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For Release: Wednesday, October 9, 2019

DEC Environmental Conservation Police Officer Highlights

ECO Actions for Late September to Early October

New York State Department of Environmental Conservation (DEC) Environmental Conservation Police Officers (ECOs) enforce the 71 Chapters of NY Environmental Conservation Law (ECL), protecting fish and wildlife and preserving environmental quality across New York.

In 2018, the 288 ECOs across the state responded to 21,668 calls and worked on cases that resulted in 20,665 tickets or arrests for crimes ranging from deer poaching to solid waste dumping, illegal mining, the black market pet trade, and excessive emissions violations.

If you witness an environmental crime or believe a violation of environmental law occurred, please call the DEC Division of Law Enforcement hotline at 1-844-DEC-ECOS (1-844-332-3267).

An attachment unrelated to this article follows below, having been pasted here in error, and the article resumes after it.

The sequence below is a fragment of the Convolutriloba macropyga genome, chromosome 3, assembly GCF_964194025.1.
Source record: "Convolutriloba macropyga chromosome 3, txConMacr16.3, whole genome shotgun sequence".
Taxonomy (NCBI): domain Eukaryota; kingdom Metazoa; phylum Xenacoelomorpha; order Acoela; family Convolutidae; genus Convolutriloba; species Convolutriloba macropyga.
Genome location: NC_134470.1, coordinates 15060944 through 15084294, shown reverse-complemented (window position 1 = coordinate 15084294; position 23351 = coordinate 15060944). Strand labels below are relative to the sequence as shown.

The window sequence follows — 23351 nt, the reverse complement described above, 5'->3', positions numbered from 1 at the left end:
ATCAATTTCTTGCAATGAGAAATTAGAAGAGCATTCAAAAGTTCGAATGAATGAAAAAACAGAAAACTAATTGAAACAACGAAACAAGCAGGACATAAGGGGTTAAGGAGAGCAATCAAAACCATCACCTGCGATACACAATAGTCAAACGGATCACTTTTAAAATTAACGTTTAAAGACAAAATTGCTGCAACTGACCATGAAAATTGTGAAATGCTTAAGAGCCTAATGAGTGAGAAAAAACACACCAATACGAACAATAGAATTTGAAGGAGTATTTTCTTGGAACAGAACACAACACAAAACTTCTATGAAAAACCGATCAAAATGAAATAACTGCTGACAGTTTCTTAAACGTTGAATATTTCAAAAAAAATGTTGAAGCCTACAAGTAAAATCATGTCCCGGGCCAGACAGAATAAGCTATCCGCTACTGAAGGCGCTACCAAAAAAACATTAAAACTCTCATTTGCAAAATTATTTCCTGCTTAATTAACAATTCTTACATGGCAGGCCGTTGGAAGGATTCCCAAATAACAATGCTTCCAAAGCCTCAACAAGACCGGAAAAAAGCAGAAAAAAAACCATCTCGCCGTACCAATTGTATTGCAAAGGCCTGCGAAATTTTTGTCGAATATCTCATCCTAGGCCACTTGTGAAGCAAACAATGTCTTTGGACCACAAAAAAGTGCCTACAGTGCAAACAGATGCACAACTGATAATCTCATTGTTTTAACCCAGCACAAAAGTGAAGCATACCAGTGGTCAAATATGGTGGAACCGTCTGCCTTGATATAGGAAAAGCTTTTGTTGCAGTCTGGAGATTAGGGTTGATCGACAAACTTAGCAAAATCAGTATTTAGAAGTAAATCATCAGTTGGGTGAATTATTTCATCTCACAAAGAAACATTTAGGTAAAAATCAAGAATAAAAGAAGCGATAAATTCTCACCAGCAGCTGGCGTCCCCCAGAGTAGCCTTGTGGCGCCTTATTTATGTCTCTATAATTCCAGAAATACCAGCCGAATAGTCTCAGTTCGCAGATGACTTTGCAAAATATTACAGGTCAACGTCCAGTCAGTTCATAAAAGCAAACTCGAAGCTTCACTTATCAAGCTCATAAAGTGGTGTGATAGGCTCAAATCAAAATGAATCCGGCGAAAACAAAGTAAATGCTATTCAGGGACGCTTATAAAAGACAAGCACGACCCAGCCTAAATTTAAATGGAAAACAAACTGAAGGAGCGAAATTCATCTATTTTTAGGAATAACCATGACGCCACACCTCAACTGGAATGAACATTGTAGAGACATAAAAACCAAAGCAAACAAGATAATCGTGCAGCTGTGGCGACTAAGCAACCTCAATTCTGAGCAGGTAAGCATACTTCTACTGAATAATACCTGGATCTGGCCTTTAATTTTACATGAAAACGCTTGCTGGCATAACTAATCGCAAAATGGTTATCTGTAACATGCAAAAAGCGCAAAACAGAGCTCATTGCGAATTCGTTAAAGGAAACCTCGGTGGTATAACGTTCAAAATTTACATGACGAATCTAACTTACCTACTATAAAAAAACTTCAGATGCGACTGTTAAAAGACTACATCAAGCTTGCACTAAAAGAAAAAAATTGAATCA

"From Montauk Point to Mount Marcy, from Brooklyn to Buffalo, the ECOs patrolling our state are the first line of defense in protecting New York's environment and our natural resources, ensuring that they exist for future generations of New Yorkers," said DEC Commissioner Basil Seggos. "They work long and arduous hours, both deep in our remote wildernesses and in the tight confines of our urban landscapes. Although they don't receive much public fanfare, the work of our ECOs is critical to achieving DEC's mission to protect and enhance our environment."

Recent missions carried out by ECOs include:

A Nuisance or a Lie to Take a Large Buck? - Suffolk County